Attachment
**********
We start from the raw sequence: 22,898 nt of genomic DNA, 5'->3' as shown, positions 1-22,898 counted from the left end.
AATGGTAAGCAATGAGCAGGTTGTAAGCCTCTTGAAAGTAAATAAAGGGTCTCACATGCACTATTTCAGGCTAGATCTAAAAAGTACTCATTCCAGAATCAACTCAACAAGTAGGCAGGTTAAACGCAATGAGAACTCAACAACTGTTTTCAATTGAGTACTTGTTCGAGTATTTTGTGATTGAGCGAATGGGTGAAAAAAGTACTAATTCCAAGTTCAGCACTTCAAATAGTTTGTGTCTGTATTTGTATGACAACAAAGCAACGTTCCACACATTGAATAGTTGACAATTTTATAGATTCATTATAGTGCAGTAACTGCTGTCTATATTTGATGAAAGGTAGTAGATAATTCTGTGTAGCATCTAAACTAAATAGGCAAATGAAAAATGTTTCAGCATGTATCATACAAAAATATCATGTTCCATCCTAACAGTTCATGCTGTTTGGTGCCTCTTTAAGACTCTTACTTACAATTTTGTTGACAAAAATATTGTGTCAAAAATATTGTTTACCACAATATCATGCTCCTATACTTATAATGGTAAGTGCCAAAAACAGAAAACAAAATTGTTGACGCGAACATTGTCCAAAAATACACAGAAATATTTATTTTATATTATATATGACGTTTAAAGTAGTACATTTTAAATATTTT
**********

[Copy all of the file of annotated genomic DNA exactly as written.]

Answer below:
We start from the raw sequence: 22,898 nt of genomic DNA, 5'->3' as shown, positions 1-22,898 counted from the left end.
AATGGTAAGCAATGAGCAGGTTGTAAGCCTCTTGAAAGTAAATAAAGGGTCTCACATGCACTATTTCAGGCTAGATCTAAAAAGTACTCATTCCAGAATCAACTCAACAAGTAGGCAGGTTAAACGCAATGAGAACTCAACAACTGTTTTCAATTGAGTACTTGTTCGAGTATTTTGTGATTGAGCGAATGGGTGAAAAAAGTACTAATTCCAAGTTCAGCACTTCAAATAGTTTGTGTCTGTATTTGTATGACAACAAAGCAACGTTCCACACATTGAATAGTTGACAATTTTATAGATTCATTATAGTGCAGTAACTGCTGTCTATATTTGATGAAAGGTAGTAGATAATTCTGTGTAGCATCTAAACTAAATAGGCAAATGAAAAATGTTTCAGCATGTATCATACAAAAATATCATGTTCCATCCTAACAGTTCATGCTGTTTGGTGCCTCTTTAAGACTCTTACTTACAATTTTGTTGACAAAAATATTGTGTCAAAAATATTGTTTACCACAATATCATGCTCCTATACTTATAATGGTAAGTGCCAAAAACAGAAAACAAAATTGTTGACGCGAACATTGTCCAAAAATACACAGAAATATTTATTTTATATTATATATGACGTTTAAAGTAGTACATTTTAAATATTTT